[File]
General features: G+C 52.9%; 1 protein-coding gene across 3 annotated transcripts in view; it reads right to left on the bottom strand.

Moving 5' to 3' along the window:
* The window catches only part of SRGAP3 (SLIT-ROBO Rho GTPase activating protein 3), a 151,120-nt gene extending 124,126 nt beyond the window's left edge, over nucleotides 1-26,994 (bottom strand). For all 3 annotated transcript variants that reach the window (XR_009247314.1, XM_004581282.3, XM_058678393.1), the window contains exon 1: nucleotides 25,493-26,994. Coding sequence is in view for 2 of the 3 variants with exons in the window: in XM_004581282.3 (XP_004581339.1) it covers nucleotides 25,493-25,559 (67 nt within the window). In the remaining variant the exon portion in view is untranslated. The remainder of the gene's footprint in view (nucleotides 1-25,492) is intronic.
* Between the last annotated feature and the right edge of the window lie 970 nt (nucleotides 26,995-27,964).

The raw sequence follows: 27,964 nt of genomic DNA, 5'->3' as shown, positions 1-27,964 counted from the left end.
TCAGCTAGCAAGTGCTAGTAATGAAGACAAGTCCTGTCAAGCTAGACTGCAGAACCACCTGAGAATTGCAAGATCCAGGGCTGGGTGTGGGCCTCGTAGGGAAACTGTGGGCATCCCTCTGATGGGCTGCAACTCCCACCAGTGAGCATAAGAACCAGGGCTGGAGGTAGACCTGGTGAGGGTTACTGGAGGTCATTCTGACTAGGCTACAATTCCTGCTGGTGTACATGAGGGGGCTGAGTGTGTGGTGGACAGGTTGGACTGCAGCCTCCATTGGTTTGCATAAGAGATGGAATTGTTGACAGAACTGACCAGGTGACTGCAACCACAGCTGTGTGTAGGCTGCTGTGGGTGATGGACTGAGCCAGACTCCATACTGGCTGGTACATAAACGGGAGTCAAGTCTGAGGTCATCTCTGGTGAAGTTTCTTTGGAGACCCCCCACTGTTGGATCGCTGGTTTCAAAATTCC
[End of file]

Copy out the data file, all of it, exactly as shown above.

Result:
General features: G+C 52.9%; 1 protein-coding gene across 3 annotated transcripts in view; it reads right to left on the bottom strand.

Moving 5' to 3' along the window:
* The window catches only part of SRGAP3 (SLIT-ROBO Rho GTPase activating protein 3), a 151,120-nt gene extending 124,126 nt beyond the window's left edge, over nucleotides 1-26,994 (bottom strand). For all 3 annotated transcript variants that reach the window (XR_009247314.1, XM_004581282.3, XM_058678393.1), the window contains exon 1: nucleotides 25,493-26,994. Coding sequence is in view for 2 of the 3 variants with exons in the window: in XM_004581282.3 (XP_004581339.1) it covers nucleotides 25,493-25,559 (67 nt within the window). In the remaining variant the exon portion in view is untranslated. The remainder of the gene's footprint in view (nucleotides 1-25,492) is intronic.
* Between the last annotated feature and the right edge of the window lie 970 nt (nucleotides 26,995-27,964).

The raw sequence follows: 27,964 nt of genomic DNA, 5'->3' as shown, positions 1-27,964 counted from the left end.
TCAGCTAGCAAGTGCTAGTAATGAAGACAAGTCCTGTCAAGCTAGACTGCAGAACCACCTGAGAATTGCAAGATCCAGGGCTGGGTGTGGGCCTCGTAGGGAAACTGTGGGCATCCCTCTGATGGGCTGCAACTCCCACCAGTGAGCATAAGAACCAGGGCTGGAGGTAGACCTGGTGAGGGTTACTGGAGGTCATTCTGACTAGGCTACAATTCCTGCTGGTGTACATGAGGGGGCTGAGTGTGTGGTGGACAGGTTGGACTGCAGCCTCCATTGGTTTGCATAAGAGATGGAATTGTTGACAGAACTGACCAGGTGACTGCAACCACAGCTGTGTGTAGGCTGCTGTGGGTGATGGACTGAGCCAGACTCCATACTGGCTGGTACATAAACGGGAGTCAAGTCTGAGGTCATCTCTGGTGAAGTTTCTTTGGAGACCCCCCACTGTTGGATCGCTGGTTTCAAAATTCC